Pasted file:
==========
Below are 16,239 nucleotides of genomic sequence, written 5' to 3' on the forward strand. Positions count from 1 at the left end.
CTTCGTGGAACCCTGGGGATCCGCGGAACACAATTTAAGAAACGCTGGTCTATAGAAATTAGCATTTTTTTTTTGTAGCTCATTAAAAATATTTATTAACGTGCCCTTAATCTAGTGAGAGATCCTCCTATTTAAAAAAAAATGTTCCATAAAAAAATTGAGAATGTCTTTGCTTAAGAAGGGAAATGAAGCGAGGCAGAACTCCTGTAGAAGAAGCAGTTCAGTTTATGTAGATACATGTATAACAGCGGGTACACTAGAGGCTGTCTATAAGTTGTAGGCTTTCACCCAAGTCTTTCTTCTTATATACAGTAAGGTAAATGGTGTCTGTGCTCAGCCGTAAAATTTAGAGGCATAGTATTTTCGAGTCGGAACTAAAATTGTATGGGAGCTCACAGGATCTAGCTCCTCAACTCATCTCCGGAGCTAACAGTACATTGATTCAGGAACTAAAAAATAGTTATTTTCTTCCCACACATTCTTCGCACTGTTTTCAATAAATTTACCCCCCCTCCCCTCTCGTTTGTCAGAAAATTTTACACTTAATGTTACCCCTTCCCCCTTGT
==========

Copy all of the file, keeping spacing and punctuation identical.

Below are 16,239 nucleotides of genomic sequence, written 5' to 3' on the forward strand. Positions count from 1 at the left end.
CTTCGTGGAACCCTGGGGATCCGCGGAACACAATTTAAGAAACGCTGGTCTATAGAAATTAGCATTTTTTTTTTGTAGCTCATTAAAAATATTTATTAACGTGCCCTTAATCTAGTGAGAGATCCTCCTATTTAAAAAAAAATGTTCCATAAAAAAATTGAGAATGTCTTTGCTTAAGAAGGGAAATGAAGCGAGGCAGAACTCCTGTAGAAGAAGCAGTTCAGTTTATGTAGATACATGTATAACAGCGGGTACACTAGAGGCTGTCTATAAGTTGTAGGCTTTCACCCAAGTCTTTCTTCTTATATACAGTAAGGTAAATGGTGTCTGTGCTCAGCCGTAAAATTTAGAGGCATAGTATTTTCGAGTCGGAACTAAAATTGTATGGGAGCTCACAGGATCTAGCTCCTCAACTCATCTCCGGAGCTAACAGTACATTGATTCAGGAACTAAAAAATAGTTATTTTCTTCCCACACATTCTTCGCACTGTTTTCAATAAATTTACCCCCCCTCCCCTCTCGTTTGTCAGAAAATTTTACACTTAATGTTACCCCTTCCCCCTTGT